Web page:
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Saiad Sha Maidal Vs. Sridhar Duley - Court Judgment

LegalCrystal Citation
CourtKolkata
Decided On
Judge
Reported in47Ind.Cas.157
AppellantSaiad Sha Maidal
RespondentSridhar Duley
Excerpt:
landlord and tenant - occupancy tenant executing fresh lease--landlord, right of, to eject tenant. - .....to the agricultural land; and that limit on a consider anion as to whether the defendant has a right of occupancy in the land. both the courts below have found that the defendant has a right of occupancy. the only question we have got to consider is, whether the findings are sufficient to dispose of the case, it is quite clear when one reads the judgment of the munsif and the judgment of the subordinate judge that the period of years for which the defendant and his father have been in possession and cultivating the land extends back far beyond the date when the lease was executed, that is, 1314. the rent, receipts which, were accepted by the first court as genuine-rand that finding has not been displaced or doubted by the lower appellate court--commenced from the year 1300. on that.....
Judgment:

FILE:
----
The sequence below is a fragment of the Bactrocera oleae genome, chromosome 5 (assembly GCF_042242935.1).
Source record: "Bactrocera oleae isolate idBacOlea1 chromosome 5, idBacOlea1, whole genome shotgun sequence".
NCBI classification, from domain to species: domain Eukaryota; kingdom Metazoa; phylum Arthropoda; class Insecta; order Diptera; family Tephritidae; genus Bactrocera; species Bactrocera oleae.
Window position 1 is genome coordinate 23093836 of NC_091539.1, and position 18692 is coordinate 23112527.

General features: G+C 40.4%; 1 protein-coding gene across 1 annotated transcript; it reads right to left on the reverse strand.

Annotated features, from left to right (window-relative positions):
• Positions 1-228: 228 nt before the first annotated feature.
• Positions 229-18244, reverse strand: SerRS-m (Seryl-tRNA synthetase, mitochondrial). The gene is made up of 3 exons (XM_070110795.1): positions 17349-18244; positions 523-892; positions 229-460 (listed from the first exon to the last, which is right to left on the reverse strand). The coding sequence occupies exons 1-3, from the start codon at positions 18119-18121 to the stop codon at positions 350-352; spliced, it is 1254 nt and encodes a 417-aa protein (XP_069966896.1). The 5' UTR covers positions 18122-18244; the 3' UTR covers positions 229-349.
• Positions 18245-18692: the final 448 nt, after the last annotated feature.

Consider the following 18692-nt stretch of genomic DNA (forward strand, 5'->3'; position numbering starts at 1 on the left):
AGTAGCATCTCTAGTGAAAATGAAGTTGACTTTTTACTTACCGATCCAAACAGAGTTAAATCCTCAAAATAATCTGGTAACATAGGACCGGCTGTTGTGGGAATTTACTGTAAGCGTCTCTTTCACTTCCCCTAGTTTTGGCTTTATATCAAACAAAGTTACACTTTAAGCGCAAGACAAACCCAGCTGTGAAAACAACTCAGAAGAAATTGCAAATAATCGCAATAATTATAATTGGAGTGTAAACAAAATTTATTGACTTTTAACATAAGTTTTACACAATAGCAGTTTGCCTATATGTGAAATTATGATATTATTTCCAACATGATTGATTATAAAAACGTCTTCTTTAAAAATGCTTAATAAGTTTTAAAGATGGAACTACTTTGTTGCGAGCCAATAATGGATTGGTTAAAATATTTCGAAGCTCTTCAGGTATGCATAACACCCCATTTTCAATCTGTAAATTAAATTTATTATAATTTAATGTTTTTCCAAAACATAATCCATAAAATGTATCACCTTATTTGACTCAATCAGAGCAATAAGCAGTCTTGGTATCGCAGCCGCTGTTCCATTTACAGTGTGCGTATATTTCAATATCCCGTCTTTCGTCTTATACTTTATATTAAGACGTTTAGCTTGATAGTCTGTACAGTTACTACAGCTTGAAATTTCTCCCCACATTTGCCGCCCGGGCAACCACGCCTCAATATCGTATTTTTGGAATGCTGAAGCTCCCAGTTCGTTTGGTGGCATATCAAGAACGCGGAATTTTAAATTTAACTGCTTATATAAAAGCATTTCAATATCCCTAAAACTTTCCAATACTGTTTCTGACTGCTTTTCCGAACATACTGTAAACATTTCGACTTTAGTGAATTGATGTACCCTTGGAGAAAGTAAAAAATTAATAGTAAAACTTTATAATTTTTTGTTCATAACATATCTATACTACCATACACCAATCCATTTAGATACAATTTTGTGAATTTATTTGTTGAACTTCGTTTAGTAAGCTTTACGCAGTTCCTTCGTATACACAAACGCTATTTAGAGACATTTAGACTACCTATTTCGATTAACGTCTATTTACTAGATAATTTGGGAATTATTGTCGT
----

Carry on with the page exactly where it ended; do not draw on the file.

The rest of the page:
1. This is an appeal by the plaintiff against the decision of the learned Subordinate Judge of Hooghly, dated the 8th June 1916, affirming the decision of the Mansif of Serampur, The plaintiff brought the suit to recover possession of a piece of agricultural laud and a tank, on the ground that the term under which the defendant held the property had expired. Both the Courts below have decreed the suit so far regards the tank. The question arises only with, reference to the agricultural land; and that limit on a consider anion as to whether the defendant has a right of occupancy in the land. Both the Courts below have found that the defendant has a right of occupancy. The only question we have got to consider is, whether the findings are sufficient to dispose of the case, it is quite clear when one reads the judgment of the Munsif and the judgment of the Subordinate Judge that the period of years for which the defendant and his father have been in possession and cultivating the land extends back far beyond the date when the lease was executed, that is, 1314. The rent, receipts which, were accepted by the first Court as genuine-rand that finding has not been displaced or doubted by the lower Appellate Court--commenced from the year 1300. On that evidence, the Court obviously meant to find that the defendant and his father had been in possession and cultivating this land for more than twelve years prior to the execution of the lease. That being so, the provisions of the Bengal Tenancy Act prohibit the plaintiff from contracting with his tenant that the tenant should give up the benefit of the right of occupancy, which the Statute expressly reserves to the tenant, and prevents the landlord from getting any relief on such a contract. The present appeal fails and is dismissed with costs.


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